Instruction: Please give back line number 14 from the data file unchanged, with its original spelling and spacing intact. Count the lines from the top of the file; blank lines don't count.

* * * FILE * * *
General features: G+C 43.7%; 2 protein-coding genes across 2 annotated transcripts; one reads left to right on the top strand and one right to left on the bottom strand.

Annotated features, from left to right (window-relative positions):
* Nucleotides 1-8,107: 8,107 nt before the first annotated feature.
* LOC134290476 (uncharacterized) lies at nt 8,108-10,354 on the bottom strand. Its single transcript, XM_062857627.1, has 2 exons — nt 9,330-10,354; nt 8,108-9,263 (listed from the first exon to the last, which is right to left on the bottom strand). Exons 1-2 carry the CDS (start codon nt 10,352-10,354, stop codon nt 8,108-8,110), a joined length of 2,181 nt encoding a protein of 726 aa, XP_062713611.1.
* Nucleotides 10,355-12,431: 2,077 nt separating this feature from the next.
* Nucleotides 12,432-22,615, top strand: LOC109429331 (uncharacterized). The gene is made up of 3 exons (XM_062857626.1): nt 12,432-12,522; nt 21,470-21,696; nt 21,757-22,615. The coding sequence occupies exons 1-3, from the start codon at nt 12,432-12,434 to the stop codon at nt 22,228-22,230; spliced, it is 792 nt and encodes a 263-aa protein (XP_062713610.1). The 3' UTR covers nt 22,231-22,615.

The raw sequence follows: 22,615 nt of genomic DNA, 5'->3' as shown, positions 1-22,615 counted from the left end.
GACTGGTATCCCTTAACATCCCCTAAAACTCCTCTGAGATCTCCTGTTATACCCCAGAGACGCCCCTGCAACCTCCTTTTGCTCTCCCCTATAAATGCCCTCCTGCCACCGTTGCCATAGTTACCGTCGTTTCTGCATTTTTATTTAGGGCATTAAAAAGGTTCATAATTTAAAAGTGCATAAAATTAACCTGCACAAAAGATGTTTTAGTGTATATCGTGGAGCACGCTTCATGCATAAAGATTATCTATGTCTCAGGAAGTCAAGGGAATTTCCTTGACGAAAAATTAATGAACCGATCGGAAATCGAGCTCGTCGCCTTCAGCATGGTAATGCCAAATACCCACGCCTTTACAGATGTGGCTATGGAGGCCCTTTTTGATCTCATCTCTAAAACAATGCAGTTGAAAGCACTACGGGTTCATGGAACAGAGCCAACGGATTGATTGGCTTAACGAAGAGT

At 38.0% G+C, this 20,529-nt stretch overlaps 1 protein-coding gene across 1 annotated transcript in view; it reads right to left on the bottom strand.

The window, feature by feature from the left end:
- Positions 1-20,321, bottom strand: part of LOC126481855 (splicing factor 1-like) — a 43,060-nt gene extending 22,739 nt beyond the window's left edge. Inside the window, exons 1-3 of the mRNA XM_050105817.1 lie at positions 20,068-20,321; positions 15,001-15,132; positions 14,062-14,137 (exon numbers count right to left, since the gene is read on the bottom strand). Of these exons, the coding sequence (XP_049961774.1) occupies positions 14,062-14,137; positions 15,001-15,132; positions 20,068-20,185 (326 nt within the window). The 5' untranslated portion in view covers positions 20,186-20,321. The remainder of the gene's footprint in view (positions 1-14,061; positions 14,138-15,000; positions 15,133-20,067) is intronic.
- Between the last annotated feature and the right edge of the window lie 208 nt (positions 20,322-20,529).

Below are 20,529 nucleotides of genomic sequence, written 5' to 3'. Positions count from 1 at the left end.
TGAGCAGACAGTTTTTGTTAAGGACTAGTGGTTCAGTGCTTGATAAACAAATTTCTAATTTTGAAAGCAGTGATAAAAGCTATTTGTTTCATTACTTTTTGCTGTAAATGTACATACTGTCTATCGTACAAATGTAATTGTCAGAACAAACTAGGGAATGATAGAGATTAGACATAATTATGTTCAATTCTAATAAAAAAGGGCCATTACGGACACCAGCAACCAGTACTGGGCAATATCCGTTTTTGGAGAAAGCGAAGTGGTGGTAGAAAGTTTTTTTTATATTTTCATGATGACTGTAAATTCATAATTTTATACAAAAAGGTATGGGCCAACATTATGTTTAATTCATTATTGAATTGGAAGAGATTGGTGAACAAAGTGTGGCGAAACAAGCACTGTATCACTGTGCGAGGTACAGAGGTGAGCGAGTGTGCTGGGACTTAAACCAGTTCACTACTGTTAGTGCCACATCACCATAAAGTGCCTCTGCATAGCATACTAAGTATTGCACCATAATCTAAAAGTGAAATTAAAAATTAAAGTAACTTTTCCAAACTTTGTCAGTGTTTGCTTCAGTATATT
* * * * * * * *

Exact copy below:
TGAGCAGACAGTTTTTGTTAAGGACTAGTGGTTCAGTGCTTGATAAACAAATTTCTAATTTTGAAAGCAGTGATAAAAGCTATTTGTTTCATTACTTTTTGCTGTAAATGTACATACTGTCTATCGTACAAATGTAATTGTCAGAACAAACTAGGGAATGATAGAGATTAGACATAATTATGTTCAATTCTAATAAAAAAGGGCCATTACGGACACCAGCAACCAGTACTGGGCAATATCCGTTTTTGGAGAAAGCGAAGTGGTGGTAGAAAGTTTTTTTTATATTTTCATGATGACTGTAAATTCATAATTTTATACAAAAAGGTATGGGCCAACATTATGTTTAATTCATTATTGAATTGGAAGAGATTGGTGAACAAAGTGTGGCGAAACAAGCACTGTATCACTGTGCGAGGTACAGAGGTGAGCGAGTGTGCTGGGACTTAAACCAGTTCACTACTGTTAGTGCCACATCACCATAAAGTGCCTCTGCATAGCATACTAAGTATTGCACCATAATCTAAAAGTGAAATTAAAAATTAAAGTAACTTTTCCAAACTTTGTCAGTGTTTGCTTCAGTATATT